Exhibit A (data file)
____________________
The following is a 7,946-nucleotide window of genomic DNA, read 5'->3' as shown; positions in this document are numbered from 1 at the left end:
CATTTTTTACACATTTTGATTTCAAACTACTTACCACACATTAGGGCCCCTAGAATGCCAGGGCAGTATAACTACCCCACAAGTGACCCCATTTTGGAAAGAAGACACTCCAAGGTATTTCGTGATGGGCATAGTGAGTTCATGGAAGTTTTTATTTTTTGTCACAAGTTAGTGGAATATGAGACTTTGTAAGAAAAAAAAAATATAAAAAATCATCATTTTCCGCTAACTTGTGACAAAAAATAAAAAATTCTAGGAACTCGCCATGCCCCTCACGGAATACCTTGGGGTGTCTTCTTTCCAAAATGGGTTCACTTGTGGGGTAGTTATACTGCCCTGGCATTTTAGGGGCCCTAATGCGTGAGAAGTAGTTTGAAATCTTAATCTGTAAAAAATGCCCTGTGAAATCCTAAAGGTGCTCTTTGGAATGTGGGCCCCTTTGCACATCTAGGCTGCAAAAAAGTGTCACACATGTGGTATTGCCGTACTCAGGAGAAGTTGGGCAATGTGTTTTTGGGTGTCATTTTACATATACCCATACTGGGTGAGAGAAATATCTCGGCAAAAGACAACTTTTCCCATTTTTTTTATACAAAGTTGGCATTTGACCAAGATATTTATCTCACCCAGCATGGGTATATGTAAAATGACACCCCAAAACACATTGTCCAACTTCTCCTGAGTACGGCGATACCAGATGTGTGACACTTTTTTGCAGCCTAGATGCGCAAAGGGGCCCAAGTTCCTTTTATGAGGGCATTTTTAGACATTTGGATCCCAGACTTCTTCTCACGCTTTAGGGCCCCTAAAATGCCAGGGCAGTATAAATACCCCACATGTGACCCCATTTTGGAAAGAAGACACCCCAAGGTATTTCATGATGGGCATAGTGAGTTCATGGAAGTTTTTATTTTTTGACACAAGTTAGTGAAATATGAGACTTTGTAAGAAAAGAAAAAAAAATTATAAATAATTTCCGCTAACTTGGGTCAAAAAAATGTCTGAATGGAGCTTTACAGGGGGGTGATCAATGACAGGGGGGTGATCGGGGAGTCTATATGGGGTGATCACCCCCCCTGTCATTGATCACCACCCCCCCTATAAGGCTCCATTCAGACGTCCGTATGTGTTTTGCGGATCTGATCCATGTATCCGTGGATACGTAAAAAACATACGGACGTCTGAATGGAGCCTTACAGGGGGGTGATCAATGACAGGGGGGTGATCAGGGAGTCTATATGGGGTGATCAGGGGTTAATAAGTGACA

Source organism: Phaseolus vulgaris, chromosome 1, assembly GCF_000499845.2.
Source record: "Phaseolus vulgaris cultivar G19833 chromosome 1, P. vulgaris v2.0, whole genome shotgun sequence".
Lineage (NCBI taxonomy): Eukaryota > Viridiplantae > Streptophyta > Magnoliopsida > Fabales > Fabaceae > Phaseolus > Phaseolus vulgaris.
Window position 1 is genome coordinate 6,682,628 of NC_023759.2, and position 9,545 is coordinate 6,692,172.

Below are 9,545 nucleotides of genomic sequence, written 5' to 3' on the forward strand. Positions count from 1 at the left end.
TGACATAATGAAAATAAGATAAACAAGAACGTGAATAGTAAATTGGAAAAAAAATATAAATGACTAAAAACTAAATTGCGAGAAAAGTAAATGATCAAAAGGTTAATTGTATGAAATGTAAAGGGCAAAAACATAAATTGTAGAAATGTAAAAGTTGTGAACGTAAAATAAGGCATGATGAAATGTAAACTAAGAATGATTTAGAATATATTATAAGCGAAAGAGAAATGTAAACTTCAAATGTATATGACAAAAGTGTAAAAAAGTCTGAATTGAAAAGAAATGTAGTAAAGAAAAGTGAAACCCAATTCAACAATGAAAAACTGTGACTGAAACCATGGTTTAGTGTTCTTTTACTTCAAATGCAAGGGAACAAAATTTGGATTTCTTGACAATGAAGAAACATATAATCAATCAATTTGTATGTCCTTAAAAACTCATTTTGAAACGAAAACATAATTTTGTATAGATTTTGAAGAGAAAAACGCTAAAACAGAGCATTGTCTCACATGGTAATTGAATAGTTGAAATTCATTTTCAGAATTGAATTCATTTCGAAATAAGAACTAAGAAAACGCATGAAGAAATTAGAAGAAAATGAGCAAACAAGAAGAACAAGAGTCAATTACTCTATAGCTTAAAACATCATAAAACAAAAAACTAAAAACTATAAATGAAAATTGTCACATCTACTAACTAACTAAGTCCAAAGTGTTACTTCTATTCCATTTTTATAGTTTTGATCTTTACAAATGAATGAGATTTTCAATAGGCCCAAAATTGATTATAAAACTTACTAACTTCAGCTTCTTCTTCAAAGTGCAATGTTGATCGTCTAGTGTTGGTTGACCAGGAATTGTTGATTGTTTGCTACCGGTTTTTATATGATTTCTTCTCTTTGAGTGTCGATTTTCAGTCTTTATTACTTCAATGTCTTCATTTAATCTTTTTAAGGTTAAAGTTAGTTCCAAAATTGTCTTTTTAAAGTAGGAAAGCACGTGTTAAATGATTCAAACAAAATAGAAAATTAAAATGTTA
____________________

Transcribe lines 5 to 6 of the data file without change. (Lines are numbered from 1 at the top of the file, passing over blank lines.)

Lineage (NCBI taxonomy): Eukaryota > Viridiplantae > Streptophyta > Magnoliopsida > Fabales > Fabaceae > Phaseolus > Phaseolus vulgaris.
Window position 1 is genome coordinate 6,682,628 of NC_023759.2, and position 9,545 is coordinate 6,692,172.